On February 3, 1959, Buddy Holly, The Big Bopper (J. P. Richardson), and Ritchie Valens, all perished when their plane crashed near Clear Lake in the state of Iowa. The pilot, Roger Peterson, also died. The event shattered the Rock n’ Roll community as three of its brightest stars were extinguished in a single moment. Buddy Holly, in particular, was considered one of the most talented singer/songwriters of his generation. The tragedy became known as ‘The Day the Music Died’ after Don McLean mentioned it in his hit song American Pie in 1971.
It was very much an avoidable tragedy as Holly decided to charter a plane which subsequently took off in poor, wintry conditions. It is also a tale of near misses with several musicians either opting to give up their seat or, in the case of Ritchie Valens, ‘winning’ it in a coin toss. While it appeared to be a simple tragedy at the time, a range of theories have arisen, and while the National Transportation Safety Board (NTSB) received a request to reopen the case in March 2015, it rejected it seven months later.
Countdown to Tragedy
By 1958, Buddy Holly was one of the biggest stars in America as he had several hit singles with The Crickets. However, he broke up the band in November of that year and assembled a new group which contained Tommy Allsup, Waylon Jennings, Frankie Sardo, and Carl Bunch. The new band embarked on a 24-date tour known as the Winter Dance Party. J. P. Richardson, Ritchie Valens, and Dion DiMucci and The Belmonts joined them.
The tour began in Wisconsin on January 23, 1959, but soon ran into logistical problems due to the enormous amount of travel. It was appallingly planned from the outset as the musicians were forced to zigzag around the Mid-Western region instead of a smoother and shorter set of journeys. In some cases, the groups had to travel 400 miles from one city to the next, a major issue in 1959 when commercial air travel was still in its relative infancy.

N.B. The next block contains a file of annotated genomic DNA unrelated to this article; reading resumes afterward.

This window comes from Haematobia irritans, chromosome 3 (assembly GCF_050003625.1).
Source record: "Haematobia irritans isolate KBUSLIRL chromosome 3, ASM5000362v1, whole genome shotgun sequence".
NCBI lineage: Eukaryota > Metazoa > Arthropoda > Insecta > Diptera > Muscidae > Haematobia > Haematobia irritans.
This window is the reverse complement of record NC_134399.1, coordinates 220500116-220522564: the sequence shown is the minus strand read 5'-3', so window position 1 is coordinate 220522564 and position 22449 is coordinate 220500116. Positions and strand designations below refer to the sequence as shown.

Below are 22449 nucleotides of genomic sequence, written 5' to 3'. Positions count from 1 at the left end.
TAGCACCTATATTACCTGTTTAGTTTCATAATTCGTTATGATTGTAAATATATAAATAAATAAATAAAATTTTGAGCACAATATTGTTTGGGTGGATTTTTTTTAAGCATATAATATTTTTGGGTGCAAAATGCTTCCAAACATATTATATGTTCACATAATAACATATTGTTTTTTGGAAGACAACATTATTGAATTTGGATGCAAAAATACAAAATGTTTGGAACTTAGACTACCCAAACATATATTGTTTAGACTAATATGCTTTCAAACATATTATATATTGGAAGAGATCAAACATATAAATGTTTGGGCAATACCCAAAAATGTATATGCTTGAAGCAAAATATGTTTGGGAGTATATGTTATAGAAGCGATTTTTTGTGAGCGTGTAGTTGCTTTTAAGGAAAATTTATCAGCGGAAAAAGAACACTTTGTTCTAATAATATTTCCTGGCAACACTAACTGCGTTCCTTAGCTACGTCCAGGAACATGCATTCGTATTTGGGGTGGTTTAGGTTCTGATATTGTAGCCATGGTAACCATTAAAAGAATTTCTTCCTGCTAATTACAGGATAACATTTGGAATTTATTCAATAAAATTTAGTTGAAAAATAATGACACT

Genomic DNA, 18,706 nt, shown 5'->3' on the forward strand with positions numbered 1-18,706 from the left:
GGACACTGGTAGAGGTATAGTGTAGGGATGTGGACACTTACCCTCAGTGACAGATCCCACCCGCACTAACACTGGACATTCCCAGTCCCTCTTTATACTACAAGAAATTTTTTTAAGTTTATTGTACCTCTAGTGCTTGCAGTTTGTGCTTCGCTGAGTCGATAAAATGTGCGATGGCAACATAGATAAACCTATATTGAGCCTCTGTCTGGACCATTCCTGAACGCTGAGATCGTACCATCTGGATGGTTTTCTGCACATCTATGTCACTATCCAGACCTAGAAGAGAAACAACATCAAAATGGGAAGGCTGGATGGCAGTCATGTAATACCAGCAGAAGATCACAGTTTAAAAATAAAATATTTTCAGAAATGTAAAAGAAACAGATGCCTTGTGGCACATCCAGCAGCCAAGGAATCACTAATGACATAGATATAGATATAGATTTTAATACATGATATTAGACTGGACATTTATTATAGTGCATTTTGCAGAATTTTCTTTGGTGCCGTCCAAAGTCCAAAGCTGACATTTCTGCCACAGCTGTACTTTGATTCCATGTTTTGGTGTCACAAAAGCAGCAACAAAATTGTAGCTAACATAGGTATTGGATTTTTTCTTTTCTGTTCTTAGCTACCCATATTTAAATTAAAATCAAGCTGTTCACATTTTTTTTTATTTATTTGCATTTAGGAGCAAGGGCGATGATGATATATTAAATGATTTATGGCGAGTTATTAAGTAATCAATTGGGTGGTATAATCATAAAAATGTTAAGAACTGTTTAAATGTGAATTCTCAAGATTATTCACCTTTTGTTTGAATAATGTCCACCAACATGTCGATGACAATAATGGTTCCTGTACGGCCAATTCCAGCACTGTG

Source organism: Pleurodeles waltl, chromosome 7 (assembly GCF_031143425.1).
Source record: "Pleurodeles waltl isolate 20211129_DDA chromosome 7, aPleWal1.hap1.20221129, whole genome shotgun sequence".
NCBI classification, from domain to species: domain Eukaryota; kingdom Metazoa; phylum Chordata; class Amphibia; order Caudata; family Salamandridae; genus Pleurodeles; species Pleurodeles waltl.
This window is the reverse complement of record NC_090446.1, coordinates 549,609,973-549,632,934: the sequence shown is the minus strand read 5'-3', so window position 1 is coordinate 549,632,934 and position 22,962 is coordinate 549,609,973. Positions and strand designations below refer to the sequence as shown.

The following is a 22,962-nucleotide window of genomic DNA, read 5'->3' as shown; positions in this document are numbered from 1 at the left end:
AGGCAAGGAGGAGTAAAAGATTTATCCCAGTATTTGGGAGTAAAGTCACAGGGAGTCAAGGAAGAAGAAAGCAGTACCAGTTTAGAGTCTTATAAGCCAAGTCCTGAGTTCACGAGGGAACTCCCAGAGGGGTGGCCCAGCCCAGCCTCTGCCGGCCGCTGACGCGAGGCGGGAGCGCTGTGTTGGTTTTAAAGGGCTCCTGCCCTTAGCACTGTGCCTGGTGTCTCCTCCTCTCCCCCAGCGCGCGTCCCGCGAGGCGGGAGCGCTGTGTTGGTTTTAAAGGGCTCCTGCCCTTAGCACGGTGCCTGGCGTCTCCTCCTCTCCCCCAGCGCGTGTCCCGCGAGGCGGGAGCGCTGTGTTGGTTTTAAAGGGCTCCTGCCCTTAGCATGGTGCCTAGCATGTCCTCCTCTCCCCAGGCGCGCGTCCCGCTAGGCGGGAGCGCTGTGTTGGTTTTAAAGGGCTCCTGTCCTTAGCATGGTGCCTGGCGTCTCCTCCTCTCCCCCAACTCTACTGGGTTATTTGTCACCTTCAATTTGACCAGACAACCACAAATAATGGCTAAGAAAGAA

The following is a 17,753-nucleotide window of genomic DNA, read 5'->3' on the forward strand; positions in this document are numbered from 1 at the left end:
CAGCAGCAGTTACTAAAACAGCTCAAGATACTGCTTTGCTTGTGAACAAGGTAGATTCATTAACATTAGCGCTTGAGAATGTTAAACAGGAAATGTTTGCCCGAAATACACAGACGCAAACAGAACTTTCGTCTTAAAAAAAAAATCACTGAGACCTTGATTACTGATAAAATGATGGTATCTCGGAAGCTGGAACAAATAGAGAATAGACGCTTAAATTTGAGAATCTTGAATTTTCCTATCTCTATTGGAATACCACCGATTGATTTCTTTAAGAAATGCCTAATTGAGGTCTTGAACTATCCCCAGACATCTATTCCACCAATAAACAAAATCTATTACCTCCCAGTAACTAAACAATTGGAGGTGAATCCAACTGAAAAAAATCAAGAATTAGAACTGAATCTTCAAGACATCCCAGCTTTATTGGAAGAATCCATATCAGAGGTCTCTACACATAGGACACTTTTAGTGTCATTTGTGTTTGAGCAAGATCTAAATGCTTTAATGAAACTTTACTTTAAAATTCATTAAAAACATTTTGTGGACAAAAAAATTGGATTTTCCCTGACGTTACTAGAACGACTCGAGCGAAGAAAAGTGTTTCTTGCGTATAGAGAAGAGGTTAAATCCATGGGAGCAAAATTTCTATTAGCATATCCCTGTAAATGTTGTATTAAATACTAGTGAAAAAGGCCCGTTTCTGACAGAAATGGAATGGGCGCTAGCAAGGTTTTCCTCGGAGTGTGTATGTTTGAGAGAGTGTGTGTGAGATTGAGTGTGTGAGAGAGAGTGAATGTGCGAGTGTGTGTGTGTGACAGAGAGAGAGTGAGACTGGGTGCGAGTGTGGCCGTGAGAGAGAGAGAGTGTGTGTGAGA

To make matters worse, the musicians were given poor quality buses to travel in which frequently broke down. In the first 11 days of the tour, the bands went through five buses, and they had no road crew, so they were forced to load and unload all their equipment. Add in the exceedingly low temperatures (as low as -36 Fahrenheit), and it was a recipe for disaster. Several musicians, including Valens and Richardson, started experiencing flu-like symptoms.
By February 2, when the tour arrived in Clear Lake, Iowa, Holly decided he had enough. The venue was not originally part of the tour but its promoter offered the show to Carroll Anderson, manager of the Surf Ballroom and he accepted. The tour was set to drive 365 miles to Moorhead, Minnesota the following day and 325 miles to Sioux City, Iowa the day after that. Holly realized that the only way to bypass these ridiculous journeys was to charter a plane to Fargo in North Dakota. It was a decision that cost him, and three other men, their lives.